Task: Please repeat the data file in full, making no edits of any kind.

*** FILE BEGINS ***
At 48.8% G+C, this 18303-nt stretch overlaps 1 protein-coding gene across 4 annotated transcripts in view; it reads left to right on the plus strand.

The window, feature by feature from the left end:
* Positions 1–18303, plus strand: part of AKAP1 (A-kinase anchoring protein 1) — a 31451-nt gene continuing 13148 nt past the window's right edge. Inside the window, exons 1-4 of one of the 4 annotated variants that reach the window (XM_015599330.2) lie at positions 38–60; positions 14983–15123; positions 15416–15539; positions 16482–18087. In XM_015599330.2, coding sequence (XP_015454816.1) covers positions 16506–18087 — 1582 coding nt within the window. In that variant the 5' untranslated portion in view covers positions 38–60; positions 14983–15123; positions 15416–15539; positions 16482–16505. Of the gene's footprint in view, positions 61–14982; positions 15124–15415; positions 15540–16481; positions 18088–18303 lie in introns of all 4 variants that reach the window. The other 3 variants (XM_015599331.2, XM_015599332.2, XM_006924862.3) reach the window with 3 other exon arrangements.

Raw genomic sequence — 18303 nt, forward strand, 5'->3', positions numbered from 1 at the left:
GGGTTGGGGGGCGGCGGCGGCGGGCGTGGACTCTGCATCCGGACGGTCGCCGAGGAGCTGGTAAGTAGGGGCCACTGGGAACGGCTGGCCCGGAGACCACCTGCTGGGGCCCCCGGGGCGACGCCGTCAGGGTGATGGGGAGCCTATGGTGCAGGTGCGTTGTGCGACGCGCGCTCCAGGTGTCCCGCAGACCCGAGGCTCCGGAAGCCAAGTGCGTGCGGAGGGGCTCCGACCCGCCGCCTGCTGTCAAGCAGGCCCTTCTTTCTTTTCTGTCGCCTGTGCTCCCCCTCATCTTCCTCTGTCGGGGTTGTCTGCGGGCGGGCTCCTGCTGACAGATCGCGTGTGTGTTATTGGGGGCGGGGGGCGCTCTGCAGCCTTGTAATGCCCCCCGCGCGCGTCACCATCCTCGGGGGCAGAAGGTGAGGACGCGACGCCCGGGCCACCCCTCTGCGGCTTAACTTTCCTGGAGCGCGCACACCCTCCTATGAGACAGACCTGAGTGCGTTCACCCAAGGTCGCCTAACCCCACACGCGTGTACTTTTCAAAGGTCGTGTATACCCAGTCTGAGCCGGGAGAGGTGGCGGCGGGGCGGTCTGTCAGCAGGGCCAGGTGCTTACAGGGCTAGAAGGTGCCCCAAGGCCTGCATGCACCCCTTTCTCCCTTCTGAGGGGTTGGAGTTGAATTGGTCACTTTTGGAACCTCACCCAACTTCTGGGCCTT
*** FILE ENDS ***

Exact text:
At 48.8% G+C, this 18303-nt stretch overlaps 1 protein-coding gene across 4 annotated transcripts in view; it reads left to right on the plus strand.

The window, feature by feature from the left end:
* Positions 1–18303, plus strand: part of AKAP1 (A-kinase anchoring protein 1) — a 31451-nt gene continuing 13148 nt past the window's right edge. Inside the window, exons 1-4 of one of the 4 annotated variants that reach the window (XM_015599330.2) lie at positions 38–60; positions 14983–15123; positions 15416–15539; positions 16482–18087. In XM_015599330.2, coding sequence (XP_015454816.1) covers positions 16506–18087 — 1582 coding nt within the window. In that variant the 5' untranslated portion in view covers positions 38–60; positions 14983–15123; positions 15416–15539; positions 16482–16505. Of the gene's footprint in view, positions 61–14982; positions 15124–15415; positions 15540–16481; positions 18088–18303 lie in introns of all 4 variants that reach the window. The other 3 variants (XM_015599331.2, XM_015599332.2, XM_006924862.3) reach the window with 3 other exon arrangements.

Raw genomic sequence — 18303 nt, forward strand, 5'->3', positions numbered from 1 at the left:
GGGTTGGGGGGCGGCGGCGGCGGGCGTGGACTCTGCATCCGGACGGTCGCCGAGGAGCTGGTAAGTAGGGGCCACTGGGAACGGCTGGCCCGGAGACCACCTGCTGGGGCCCCCGGGGCGACGCCGTCAGGGTGATGGGGAGCCTATGGTGCAGGTGCGTTGTGCGACGCGCGCTCCAGGTGTCCCGCAGACCCGAGGCTCCGGAAGCCAAGTGCGTGCGGAGGGGCTCCGACCCGCCGCCTGCTGTCAAGCAGGCCCTTCTTTCTTTTCTGTCGCCTGTGCTCCCCCTCATCTTCCTCTGTCGGGGTTGTCTGCGGGCGGGCTCCTGCTGACAGATCGCGTGTGTGTTATTGGGGGCGGGGGGCGCTCTGCAGCCTTGTAATGCCCCCCGCGCGCGTCACCATCCTCGGGGGCAGAAGGTGAGGACGCGACGCCCGGGCCACCCCTCTGCGGCTTAACTTTCCTGGAGCGCGCACACCCTCCTATGAGACAGACCTGAGTGCGTTCACCCAAGGTCGCCTAACCCCACACGCGTGTACTTTTCAAAGGTCGTGTATACCCAGTCTGAGCCGGGAGAGGTGGCGGCGGGGCGGTCTGTCAGCAGGGCCAGGTGCTTACAGGGCTAGAAGGTGCCCCAAGGCCTGCATGCACCCCTTTCTCCCTTCTGAGGGGTTGGAGTTGAATTGGTCACTTTTGGAACCTCACCCAACTTCTGGGCCTT